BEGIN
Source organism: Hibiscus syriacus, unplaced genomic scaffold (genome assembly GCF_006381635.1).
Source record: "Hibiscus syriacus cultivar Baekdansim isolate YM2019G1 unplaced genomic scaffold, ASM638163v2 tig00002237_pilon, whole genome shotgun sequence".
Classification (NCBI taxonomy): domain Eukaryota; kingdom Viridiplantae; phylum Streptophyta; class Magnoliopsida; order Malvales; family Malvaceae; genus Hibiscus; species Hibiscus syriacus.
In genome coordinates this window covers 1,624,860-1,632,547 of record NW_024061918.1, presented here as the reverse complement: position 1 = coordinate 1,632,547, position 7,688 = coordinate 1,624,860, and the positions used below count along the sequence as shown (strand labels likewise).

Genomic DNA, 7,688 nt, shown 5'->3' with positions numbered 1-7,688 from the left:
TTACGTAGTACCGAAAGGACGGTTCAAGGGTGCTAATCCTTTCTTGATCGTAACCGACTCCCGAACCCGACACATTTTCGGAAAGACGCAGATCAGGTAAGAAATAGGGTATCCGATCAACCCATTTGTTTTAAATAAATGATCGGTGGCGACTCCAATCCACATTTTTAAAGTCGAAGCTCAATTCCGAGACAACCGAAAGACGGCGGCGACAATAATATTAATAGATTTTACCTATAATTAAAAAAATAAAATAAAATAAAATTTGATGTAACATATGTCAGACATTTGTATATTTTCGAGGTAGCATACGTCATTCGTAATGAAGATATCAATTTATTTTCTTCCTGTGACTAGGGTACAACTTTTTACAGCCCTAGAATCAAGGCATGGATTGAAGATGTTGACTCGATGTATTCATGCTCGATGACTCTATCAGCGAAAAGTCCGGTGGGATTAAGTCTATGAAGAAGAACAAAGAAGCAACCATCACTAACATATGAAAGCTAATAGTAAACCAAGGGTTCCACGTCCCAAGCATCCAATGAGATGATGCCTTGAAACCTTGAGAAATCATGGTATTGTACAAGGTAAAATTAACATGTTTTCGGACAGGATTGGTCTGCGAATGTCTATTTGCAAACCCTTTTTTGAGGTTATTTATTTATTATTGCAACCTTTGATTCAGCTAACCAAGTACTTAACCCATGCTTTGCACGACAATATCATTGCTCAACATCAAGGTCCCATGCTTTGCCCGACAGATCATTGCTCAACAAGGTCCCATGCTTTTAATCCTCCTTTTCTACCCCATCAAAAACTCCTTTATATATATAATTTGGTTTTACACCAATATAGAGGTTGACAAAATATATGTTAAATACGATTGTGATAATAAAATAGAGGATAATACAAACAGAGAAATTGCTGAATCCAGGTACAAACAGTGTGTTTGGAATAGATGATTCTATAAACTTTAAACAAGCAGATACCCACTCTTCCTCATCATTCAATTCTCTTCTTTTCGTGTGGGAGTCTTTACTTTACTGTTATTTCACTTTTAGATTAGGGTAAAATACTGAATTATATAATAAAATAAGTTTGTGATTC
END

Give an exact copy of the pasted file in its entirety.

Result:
Source organism: Hibiscus syriacus, unplaced genomic scaffold (genome assembly GCF_006381635.1).
Source record: "Hibiscus syriacus cultivar Baekdansim isolate YM2019G1 unplaced genomic scaffold, ASM638163v2 tig00002237_pilon, whole genome shotgun sequence".
Classification (NCBI taxonomy): domain Eukaryota; kingdom Viridiplantae; phylum Streptophyta; class Magnoliopsida; order Malvales; family Malvaceae; genus Hibiscus; species Hibiscus syriacus.
In genome coordinates this window covers 1,624,860-1,632,547 of record NW_024061918.1, presented here as the reverse complement: position 1 = coordinate 1,632,547, position 7,688 = coordinate 1,624,860, and the positions used below count along the sequence as shown (strand labels likewise).

Genomic DNA, 7,688 nt, shown 5'->3' with positions numbered 1-7,688 from the left:
TTACGTAGTACCGAAAGGACGGTTCAAGGGTGCTAATCCTTTCTTGATCGTAACCGACTCCCGAACCCGACACATTTTCGGAAAGACGCAGATCAGGTAAGAAATAGGGTATCCGATCAACCCATTTGTTTTAAATAAATGATCGGTGGCGACTCCAATCCACATTTTTAAAGTCGAAGCTCAATTCCGAGACAACCGAAAGACGGCGGCGACAATAATATTAATAGATTTTACCTATAATTAAAAAAATAAAATAAAATAAAATTTGATGTAACATATGTCAGACATTTGTATATTTTCGAGGTAGCATACGTCATTCGTAATGAAGATATCAATTTATTTTCTTCCTGTGACTAGGGTACAACTTTTTACAGCCCTAGAATCAAGGCATGGATTGAAGATGTTGACTCGATGTATTCATGCTCGATGACTCTATCAGCGAAAAGTCCGGTGGGATTAAGTCTATGAAGAAGAACAAAGAAGCAACCATCACTAACATATGAAAGCTAATAGTAAACCAAGGGTTCCACGTCCCAAGCATCCAATGAGATGATGCCTTGAAACCTTGAGAAATCATGGTATTGTACAAGGTAAAATTAACATGTTTTCGGACAGGATTGGTCTGCGAATGTCTATTTGCAAACCCTTTTTTGAGGTTATTTATTTATTATTGCAACCTTTGATTCAGCTAACCAAGTACTTAACCCATGCTTTGCACGACAATATCATTGCTCAACATCAAGGTCCCATGCTTTGCCCGACAGATCATTGCTCAACAAGGTCCCATGCTTTTAATCCTCCTTTTCTACCCCATCAAAAACTCCTTTATATATATAATTTGGTTTTACACCAATATAGAGGTTGACAAAATATATGTTAAATACGATTGTGATAATAAAATAGAGGATAATACAAACAGAGAAATTGCTGAATCCAGGTACAAACAGTGTGTTTGGAATAGATGATTCTATAAACTTTAAACAAGCAGATACCCACTCTTCCTCATCATTCAATTCTCTTCTTTTCGTGTGGGAGTCTTTACTTTACTGTTATTTCACTTTTAGATTAGGGTAAAATACTGAATTATATAATAAAATAAGTTTGTGATTC